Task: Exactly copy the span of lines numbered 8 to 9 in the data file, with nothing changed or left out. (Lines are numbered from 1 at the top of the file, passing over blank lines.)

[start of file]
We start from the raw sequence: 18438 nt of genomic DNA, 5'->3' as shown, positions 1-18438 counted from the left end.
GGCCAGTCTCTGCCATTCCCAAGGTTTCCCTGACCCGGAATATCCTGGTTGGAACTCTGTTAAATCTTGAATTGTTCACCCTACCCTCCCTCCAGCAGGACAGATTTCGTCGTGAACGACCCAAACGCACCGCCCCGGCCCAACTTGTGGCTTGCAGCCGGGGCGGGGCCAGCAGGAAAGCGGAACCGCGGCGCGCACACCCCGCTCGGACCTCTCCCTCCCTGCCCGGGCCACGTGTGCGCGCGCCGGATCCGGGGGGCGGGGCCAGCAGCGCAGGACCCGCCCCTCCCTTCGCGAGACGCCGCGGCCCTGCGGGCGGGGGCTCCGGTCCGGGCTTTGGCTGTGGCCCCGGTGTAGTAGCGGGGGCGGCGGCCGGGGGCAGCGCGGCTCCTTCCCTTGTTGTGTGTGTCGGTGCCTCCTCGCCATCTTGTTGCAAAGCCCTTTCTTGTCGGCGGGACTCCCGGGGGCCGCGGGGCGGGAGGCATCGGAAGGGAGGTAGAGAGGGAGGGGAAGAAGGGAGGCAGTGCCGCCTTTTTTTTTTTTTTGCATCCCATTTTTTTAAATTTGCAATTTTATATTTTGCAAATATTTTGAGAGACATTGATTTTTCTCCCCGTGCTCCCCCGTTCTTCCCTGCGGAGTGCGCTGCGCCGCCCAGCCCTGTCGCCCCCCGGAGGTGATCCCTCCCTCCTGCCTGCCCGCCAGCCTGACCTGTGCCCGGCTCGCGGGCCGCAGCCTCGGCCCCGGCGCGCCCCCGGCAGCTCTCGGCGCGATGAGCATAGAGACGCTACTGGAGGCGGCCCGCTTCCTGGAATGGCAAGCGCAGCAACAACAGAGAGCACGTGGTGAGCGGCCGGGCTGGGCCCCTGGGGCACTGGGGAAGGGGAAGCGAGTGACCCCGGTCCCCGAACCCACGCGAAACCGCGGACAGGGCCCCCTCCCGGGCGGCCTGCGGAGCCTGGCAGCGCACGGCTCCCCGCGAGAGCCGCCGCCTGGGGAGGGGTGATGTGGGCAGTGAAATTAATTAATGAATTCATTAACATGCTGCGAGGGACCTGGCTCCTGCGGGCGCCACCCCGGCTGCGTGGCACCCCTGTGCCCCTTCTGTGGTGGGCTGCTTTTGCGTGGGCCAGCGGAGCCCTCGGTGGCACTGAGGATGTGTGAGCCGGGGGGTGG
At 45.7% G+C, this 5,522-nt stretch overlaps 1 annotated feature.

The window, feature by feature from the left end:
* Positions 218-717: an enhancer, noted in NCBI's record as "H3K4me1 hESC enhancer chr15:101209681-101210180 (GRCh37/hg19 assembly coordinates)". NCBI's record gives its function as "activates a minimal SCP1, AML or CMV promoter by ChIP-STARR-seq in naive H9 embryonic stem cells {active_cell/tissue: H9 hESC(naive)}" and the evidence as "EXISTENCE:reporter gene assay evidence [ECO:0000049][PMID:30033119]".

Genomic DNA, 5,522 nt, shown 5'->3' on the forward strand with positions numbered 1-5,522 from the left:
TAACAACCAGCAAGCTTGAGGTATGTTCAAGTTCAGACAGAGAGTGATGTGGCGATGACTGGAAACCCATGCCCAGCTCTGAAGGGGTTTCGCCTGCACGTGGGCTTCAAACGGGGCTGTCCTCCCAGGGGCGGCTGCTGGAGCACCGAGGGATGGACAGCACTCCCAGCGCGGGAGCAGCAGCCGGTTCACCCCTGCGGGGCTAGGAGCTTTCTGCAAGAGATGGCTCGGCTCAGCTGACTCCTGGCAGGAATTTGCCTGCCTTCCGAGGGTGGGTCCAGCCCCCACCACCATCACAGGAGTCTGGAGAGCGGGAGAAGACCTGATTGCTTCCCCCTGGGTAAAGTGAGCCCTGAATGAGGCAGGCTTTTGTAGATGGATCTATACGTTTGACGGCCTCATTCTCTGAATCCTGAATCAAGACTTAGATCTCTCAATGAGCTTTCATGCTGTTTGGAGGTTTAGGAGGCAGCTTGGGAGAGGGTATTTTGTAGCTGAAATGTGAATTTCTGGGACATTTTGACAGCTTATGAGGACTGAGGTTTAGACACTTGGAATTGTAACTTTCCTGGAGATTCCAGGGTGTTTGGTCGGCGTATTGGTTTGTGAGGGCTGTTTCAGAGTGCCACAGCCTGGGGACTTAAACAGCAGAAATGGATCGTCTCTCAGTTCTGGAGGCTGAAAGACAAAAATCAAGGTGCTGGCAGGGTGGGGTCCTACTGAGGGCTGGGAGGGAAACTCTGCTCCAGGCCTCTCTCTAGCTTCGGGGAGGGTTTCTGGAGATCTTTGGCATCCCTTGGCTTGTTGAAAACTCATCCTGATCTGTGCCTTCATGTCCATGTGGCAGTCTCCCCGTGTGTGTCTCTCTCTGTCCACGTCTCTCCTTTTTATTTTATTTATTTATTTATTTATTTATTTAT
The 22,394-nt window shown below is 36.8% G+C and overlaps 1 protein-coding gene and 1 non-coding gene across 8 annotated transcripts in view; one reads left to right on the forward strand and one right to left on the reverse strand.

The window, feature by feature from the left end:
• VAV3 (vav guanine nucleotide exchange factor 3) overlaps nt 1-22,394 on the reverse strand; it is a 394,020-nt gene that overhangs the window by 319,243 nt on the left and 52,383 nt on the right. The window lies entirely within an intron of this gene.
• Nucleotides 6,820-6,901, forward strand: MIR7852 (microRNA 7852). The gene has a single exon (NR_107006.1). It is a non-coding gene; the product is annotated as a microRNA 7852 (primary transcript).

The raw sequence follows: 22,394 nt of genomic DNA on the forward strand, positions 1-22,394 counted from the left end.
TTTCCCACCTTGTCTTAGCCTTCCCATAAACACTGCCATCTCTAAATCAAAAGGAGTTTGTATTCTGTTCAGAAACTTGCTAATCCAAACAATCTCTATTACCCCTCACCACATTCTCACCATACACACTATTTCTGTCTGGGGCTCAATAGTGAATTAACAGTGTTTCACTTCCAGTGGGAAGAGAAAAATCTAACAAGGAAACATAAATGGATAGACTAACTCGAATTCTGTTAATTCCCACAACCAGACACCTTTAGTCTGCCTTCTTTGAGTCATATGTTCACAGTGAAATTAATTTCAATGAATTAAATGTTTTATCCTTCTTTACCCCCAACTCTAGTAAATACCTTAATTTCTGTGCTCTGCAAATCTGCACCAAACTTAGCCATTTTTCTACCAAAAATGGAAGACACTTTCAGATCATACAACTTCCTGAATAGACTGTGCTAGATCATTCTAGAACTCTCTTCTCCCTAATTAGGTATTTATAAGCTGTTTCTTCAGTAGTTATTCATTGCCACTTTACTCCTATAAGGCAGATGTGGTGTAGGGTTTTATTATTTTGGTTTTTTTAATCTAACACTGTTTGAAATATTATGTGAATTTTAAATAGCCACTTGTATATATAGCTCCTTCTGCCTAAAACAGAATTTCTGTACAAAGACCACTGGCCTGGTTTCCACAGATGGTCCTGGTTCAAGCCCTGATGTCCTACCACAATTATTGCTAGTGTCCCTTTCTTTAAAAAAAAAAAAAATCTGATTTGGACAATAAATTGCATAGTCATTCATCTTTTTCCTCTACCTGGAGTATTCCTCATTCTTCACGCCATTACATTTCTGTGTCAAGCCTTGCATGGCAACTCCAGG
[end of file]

The 22,394-nt window shown below is 36.8% G+C and overlaps 1 protein-coding gene and 1 non-coding gene across 8 annotated transcripts in view; one reads left to right on the forward strand and one right to left on the reverse strand.

The window, feature by feature from the left end: